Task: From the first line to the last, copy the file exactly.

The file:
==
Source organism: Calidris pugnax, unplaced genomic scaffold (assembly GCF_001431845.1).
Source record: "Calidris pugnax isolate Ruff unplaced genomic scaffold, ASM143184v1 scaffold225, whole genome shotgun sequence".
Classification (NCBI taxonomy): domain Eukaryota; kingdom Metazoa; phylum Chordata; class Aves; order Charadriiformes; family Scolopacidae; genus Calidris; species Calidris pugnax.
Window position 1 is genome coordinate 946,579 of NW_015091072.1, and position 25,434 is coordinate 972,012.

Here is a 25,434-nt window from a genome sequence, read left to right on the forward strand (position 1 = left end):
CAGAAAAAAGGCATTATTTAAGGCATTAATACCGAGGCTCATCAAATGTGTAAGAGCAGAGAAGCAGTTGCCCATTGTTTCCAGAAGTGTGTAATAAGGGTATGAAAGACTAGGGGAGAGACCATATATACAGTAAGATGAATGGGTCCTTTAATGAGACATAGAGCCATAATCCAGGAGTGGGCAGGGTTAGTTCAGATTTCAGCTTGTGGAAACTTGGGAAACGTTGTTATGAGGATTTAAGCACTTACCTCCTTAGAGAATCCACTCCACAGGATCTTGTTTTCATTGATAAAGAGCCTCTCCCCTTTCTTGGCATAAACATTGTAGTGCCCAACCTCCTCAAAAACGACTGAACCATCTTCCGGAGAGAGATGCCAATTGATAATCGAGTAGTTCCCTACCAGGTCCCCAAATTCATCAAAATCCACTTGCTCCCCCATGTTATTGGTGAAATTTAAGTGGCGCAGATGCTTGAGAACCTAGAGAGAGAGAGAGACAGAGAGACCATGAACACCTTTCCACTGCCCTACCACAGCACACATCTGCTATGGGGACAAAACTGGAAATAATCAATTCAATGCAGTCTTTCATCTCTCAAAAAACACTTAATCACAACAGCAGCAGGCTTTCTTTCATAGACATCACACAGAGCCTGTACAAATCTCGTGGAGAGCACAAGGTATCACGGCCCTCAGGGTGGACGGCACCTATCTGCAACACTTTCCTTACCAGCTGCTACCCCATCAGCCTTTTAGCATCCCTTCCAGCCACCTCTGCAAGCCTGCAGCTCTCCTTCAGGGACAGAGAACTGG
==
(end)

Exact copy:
Source organism: Calidris pugnax, unplaced genomic scaffold (assembly GCF_001431845.1).
Source record: "Calidris pugnax isolate Ruff unplaced genomic scaffold, ASM143184v1 scaffold225, whole genome shotgun sequence".
Classification (NCBI taxonomy): domain Eukaryota; kingdom Metazoa; phylum Chordata; class Aves; order Charadriiformes; family Scolopacidae; genus Calidris; species Calidris pugnax.
Window position 1 is genome coordinate 946,579 of NW_015091072.1, and position 25,434 is coordinate 972,012.

Here is a 25,434-nt window from a genome sequence, read left to right on the forward strand (position 1 = left end):
CAGAAAAAAGGCATTATTTAAGGCATTAATACCGAGGCTCATCAAATGTGTAAGAGCAGAGAAGCAGTTGCCCATTGTTTCCAGAAGTGTGTAATAAGGGTATGAAAGACTAGGGGAGAGACCATATATACAGTAAGATGAATGGGTCCTTTAATGAGACATAGAGCCATAATCCAGGAGTGGGCAGGGTTAGTTCAGATTTCAGCTTGTGGAAACTTGGGAAACGTTGTTATGAGGATTTAAGCACTTACCTCCTTAGAGAATCCACTCCACAGGATCTTGTTTTCATTGATAAAGAGCCTCTCCCCTTTCTTGGCATAAACATTGTAGTGCCCAACCTCCTCAAAAACGACTGAACCATCTTCCGGAGAGAGATGCCAATTGATAATCGAGTAGTTCCCTACCAGGTCCCCAAATTCATCAAAATCCACTTGCTCCCCCATGTTATTGGTGAAATTTAAGTGGCGCAGATGCTTGAGAACCTAGAGAGAGAGAGAGACAGAGAGACCATGAACACCTTTCCACTGCCCTACCACAGCACACATCTGCTATGGGGACAAAACTGGAAATAATCAATTCAATGCAGTCTTTCATCTCTCAAAAAACACTTAATCACAACAGCAGCAGGCTTTCTTTCATAGACATCACACAGAGCCTGTACAAATCTCGTGGAGAGCACAAGGTATCACGGCCCTCAGGGTGGACGGCACCTATCTGCAACACTTTCCTTACCAGCTGCTACCCCATCAGCCTTTTAGCATCCCTTCCAGCCACCTCTGCAAGCCTGCAGCTCTCCTTCAGGGACAGAGAACTGG